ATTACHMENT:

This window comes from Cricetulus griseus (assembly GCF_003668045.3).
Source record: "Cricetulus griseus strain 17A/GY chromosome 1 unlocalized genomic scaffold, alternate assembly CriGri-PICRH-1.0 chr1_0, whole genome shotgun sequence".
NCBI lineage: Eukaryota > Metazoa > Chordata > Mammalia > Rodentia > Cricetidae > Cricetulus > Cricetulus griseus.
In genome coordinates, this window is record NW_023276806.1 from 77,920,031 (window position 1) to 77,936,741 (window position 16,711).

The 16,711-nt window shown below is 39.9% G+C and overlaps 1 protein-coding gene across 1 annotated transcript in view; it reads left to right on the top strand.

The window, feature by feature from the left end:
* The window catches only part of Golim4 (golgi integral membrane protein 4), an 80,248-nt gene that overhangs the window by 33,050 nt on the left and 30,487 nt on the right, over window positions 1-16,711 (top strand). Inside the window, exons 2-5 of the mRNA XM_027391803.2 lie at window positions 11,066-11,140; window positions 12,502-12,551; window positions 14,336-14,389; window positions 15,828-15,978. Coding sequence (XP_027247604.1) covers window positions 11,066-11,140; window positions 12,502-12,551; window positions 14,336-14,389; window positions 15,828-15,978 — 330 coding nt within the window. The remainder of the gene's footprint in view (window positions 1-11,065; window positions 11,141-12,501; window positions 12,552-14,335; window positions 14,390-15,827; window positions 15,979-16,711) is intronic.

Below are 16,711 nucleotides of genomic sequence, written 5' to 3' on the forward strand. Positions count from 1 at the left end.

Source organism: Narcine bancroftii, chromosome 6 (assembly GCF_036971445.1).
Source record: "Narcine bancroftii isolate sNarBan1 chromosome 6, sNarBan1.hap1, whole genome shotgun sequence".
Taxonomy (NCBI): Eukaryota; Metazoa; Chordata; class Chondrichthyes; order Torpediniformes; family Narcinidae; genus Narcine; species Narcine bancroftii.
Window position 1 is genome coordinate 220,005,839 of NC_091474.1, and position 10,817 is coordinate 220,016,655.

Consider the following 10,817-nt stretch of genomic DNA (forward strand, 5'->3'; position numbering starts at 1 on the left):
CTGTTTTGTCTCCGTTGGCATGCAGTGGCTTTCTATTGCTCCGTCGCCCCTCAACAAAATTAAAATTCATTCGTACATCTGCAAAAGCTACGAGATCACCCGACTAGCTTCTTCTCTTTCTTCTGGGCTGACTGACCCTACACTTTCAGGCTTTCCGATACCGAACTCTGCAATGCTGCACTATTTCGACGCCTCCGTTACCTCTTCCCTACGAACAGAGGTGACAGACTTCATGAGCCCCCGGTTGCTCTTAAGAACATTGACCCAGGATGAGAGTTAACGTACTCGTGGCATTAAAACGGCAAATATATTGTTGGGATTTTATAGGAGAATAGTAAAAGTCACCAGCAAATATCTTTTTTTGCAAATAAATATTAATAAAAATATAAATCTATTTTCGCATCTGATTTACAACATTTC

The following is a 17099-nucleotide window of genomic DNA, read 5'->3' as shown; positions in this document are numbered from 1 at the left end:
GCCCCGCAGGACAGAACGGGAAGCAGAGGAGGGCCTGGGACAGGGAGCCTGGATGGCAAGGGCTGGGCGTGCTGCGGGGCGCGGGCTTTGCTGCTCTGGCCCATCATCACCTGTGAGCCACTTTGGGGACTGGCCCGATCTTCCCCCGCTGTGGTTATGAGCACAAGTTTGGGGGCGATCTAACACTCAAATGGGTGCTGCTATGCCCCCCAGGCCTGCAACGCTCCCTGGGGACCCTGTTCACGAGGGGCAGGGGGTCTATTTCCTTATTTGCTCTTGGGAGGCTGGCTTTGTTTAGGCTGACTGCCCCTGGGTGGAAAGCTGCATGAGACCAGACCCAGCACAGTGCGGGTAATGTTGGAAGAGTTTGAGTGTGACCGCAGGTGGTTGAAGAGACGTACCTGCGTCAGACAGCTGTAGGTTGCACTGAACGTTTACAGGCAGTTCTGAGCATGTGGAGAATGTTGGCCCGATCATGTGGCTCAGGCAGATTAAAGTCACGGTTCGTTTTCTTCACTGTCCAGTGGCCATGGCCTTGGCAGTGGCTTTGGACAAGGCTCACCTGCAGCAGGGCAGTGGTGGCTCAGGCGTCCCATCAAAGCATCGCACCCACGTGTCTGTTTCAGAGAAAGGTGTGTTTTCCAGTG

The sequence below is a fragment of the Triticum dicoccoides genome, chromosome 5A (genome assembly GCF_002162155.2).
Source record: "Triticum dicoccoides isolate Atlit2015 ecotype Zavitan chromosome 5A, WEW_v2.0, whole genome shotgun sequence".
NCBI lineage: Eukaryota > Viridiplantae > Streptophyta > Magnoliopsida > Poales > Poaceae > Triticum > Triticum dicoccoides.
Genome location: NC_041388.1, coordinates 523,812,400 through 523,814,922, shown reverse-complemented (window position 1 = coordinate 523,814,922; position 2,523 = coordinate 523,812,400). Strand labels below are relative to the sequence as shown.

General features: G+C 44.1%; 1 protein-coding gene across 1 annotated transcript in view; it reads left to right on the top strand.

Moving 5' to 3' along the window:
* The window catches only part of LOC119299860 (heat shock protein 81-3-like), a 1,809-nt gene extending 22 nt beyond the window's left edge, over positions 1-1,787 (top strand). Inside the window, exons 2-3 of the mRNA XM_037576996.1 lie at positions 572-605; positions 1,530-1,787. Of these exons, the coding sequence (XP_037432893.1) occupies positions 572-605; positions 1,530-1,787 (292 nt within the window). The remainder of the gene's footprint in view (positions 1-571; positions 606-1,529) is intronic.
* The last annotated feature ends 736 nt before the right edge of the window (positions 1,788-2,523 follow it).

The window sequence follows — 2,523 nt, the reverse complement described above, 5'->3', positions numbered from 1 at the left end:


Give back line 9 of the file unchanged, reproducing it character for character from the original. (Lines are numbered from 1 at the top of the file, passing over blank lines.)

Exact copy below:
Source organism: Narcine bancroftii, chromosome 6 (assembly GCF_036971445.1).